Amidst controversy in several (perhaps many?) countries about the timing and pace of opening up from COVID-19 control measures, one small corner of the argument today related to why Texas is seeing record numbers of new cases of COVID-19 in the days after a range of opening up measures. In a thread on Twitter, @SeanTrende argued that the worrying trend is due to the big increase in number of COVID-19 tests. The Texas authorities should not be punished when running more tests shows up more cases.
This is the ideal use case for my adjustment for test-positivity proposed in last week’s post.
Here’s a chart of the trends in COVID-19 cases in Texas, with and without being adjusted by a multiplier of the square root of the test positivity rate. The vertical scale has been removed because we don’t have a way of translating the red adjusted line into actual numbers of cases. For this chart, I’ve converted both lines to indexes that come together at the end of the period by design. A good estimate of actual absolute case numbers, allowing me to put the scale back on the vertical axis, would certainly involve the red line being shifted upwards by some additional and unknown multiplier. So let’s just focus on trends.
I’ve used a smoothed version of the test positivity rate after modelling it with a generalized additive model, to handle data problems relating to test numbers; and seven day moving averages of both series to deal with the weekly ‘seasonality’ of the data. Code is at the bottom of the post.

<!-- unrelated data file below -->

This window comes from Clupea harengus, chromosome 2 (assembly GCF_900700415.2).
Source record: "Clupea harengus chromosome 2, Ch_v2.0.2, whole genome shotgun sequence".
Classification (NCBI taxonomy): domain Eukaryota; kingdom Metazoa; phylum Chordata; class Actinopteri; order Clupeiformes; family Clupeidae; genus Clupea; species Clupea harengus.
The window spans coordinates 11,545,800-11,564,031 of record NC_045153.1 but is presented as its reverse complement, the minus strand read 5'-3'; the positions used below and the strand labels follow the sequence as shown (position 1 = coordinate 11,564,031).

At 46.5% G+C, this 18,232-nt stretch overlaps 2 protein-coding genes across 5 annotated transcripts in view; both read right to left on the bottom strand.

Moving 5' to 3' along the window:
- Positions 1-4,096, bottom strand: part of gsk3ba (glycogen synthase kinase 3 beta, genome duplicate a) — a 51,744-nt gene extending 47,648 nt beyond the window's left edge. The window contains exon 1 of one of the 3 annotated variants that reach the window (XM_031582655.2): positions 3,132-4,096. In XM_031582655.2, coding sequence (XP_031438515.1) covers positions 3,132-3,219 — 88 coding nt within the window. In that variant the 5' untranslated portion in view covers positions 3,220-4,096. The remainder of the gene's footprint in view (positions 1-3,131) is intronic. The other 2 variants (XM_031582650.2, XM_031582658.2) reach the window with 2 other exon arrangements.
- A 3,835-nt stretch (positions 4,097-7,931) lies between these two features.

We can see that @SeanTrende is at least partly justified. If you adjust the confirmed cases per day this way, the latest values, while worrying, are not ‘records’ exceeding the high point in mid April.
But they are still going up, which means that COVID-19 cases do seem to be accelerating in Texas even when we take into account the higher number of tests being undertaken.
To get that red line to level out you need to use the most-maximalist version of adjustment possible and multiply the number of cases by the test positivity rate itself (rather than its square root). This would be equivalent to treating the people being tested as a random sample representative of the overall Texas population (not self-selecting for sicker people at all), which is not plausible.
Here’s a similar chart for the 12 US states with the most COVID-19 cases:
There’s some interesting patterns there. I’m pretty much satisfied the adjusted values are more accurate pictures of the incidence trends in these states than the original case numbers.
The R code for doing this is below. Comments welcome.
Here’s the Twitter thread that prompted me to write this post: